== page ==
Beware of the Watchdog that does not bark any details

NYTimes story that justifies our skepticism on NC ePollbook story:  In Election Interference, Its What Reporters Didn’t Find That Matters <read>

I had been on the cyber beat for six years and had grown accustomed to deep, often lengthy digital forensics analyses of cyber attacks against a wide range of targets: Silicon Valley start-ups, multinational conglomerates, government agencies and our own Times breach by Chinese government hackers. In the vast majority of cases, it takes investigators months or years to discover that hackers had indeed been lurking undetected on victims’ machines…

Yet American intelligence officials were adamant in a report in January—just two months after Election Day—that vote tallies had not been hacked. This despite the broad consensus among United States intelligence agencies that Russia interfered in the 2016 election through an extensive disinformation and propaganda campaign, as well as the hacking of electoral databases and websites, the Democratic National Committee and the Democratic Congressional Campaign Committee.

My colleagues Michael Wines, Matthew Rosenberg and I set out to find out how government officials had nixed the possibility of vote hacking so readily. It was especially unclear to us given that officials at the Department of Homeland Security testified last fall that Russian hackers probed election systems in 21 states, with varying degrees of success, and that months later, a National Security Agency report found that Russian hackers had indeed successfully infiltrated VR Systems, an election service provider in eight states, including he battlegrounds North Carolina, Florida and Virginia.

As we dug more into our investigation, the more unresolved incidents we found.

Among other things, we learned that intelligence agencies had intentionally worded their conclusions to specifically address “vote tallying,” not the back-end election systems—conclusions that were not even based on any in-depth investigation of the state election systems or the machines themselves, but on the accounts of American spies and digital intercepts of Russian communications, as well as on assessments by the Department of Homeland Security—which were largely superficial and not based on any in-depth investigation of the state election systems or machines themselves.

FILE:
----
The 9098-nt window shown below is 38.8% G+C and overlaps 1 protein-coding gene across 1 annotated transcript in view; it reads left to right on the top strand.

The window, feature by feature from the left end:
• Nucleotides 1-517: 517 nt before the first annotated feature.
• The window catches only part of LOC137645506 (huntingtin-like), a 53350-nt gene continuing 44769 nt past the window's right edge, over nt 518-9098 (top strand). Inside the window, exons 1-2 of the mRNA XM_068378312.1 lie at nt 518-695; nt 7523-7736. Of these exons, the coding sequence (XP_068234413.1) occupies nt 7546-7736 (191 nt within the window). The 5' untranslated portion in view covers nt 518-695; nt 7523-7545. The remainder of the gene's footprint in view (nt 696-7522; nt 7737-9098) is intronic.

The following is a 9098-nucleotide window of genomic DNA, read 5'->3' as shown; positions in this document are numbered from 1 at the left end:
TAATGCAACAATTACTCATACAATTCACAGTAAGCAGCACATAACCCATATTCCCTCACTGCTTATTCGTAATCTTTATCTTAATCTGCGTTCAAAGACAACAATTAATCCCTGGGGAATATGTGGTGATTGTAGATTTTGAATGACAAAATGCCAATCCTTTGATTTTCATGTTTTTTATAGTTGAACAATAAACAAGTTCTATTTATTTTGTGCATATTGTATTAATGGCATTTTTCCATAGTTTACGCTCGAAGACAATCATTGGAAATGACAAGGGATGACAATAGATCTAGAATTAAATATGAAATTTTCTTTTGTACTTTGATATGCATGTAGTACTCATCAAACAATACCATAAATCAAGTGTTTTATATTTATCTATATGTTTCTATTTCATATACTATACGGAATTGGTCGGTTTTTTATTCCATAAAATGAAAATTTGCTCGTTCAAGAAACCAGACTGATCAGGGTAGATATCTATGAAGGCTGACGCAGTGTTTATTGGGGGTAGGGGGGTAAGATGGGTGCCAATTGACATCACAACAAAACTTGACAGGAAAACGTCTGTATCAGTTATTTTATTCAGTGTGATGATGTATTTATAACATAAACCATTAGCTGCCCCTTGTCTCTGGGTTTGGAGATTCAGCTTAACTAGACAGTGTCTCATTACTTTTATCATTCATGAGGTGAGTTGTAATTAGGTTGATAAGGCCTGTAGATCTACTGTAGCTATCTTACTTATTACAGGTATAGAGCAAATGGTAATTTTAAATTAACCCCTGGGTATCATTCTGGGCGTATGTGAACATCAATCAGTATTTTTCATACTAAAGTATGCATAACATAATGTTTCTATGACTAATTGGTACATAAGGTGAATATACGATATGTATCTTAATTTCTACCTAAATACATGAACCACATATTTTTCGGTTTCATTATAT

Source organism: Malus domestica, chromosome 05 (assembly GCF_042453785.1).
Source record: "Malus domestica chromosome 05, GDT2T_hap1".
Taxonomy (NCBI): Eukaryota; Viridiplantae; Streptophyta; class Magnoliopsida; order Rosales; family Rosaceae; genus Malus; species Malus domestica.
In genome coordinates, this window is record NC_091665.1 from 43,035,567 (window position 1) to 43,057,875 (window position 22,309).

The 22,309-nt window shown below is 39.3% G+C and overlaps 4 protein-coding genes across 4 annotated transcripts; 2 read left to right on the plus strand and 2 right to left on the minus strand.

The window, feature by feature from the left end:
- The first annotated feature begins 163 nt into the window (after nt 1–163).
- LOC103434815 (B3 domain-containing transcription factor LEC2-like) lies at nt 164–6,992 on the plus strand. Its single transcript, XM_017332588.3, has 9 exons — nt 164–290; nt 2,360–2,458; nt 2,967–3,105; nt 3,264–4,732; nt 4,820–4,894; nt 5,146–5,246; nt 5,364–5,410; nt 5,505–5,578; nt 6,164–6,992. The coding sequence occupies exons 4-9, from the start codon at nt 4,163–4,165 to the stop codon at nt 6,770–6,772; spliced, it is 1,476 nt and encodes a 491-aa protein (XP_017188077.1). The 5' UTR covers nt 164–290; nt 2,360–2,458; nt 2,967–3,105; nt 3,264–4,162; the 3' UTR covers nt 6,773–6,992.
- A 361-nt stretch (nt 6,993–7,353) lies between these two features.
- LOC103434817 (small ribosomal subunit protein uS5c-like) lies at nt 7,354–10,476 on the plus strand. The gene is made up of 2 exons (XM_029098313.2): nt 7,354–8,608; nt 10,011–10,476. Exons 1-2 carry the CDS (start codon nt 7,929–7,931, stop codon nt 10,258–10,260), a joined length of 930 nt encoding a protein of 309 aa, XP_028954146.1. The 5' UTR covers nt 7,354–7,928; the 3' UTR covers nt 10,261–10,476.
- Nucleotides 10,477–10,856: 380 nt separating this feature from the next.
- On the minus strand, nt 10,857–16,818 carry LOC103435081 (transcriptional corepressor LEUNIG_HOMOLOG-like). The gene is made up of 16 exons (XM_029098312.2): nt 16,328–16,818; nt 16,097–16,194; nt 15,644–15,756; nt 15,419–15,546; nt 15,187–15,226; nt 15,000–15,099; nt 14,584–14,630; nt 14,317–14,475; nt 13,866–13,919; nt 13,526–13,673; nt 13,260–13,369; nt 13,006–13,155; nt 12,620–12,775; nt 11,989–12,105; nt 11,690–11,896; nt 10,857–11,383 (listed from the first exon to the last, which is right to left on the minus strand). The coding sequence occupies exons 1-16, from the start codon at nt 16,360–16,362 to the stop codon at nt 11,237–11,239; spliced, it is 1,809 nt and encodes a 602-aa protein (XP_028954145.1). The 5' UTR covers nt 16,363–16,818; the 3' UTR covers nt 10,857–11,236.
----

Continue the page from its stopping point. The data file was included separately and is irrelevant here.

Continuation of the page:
In fact, we discovered that precious little research had been conducted, the result of legal limits on the authority of intelligence agencies to address domestic issues and states’ historic reluctance to permit federal oversight of elections.

This is associated with another story in the NYTimes: Russian Election Hacking Efforts, Wider Than Previously Known, Draw Little Scrutiny<read>

 

In Durham, a local firm with limited digital forensics or software engineering expertise produced a confidential report, much of it involving interviews with poll workers, on the county’s election problems. The report was obtained by The Times, and election technology specialists who reviewed it at the Times’ request said the firm had not conducted any malware analysis or checked to see if any of the e-poll book software was altered, adding that the report produced more questions than answers.

Neither VR Systems — which operates in seven states beyond North Carolina — nor local officials were warned before Election Day that Russian hackers could have compromised their software. After problems arose, Durham County rebuffed help from the Department of Homeland Security and Free & Fair, a team of digital election-forensics experts who volunteered to conduct a free autopsy. The same was true elsewhere across the country.

As we said in our earlier post: See No Evil, Find No Monkey Business, ePollbook Edition <read>

the simple case is that we now have no reason to trust the claim that it was all a simple software error, that the Federal and State Governments were actually protecting us.

We will post this under Skullduggery and Errors, since obfuscating and distorting the facts is deliberate skullduggery.

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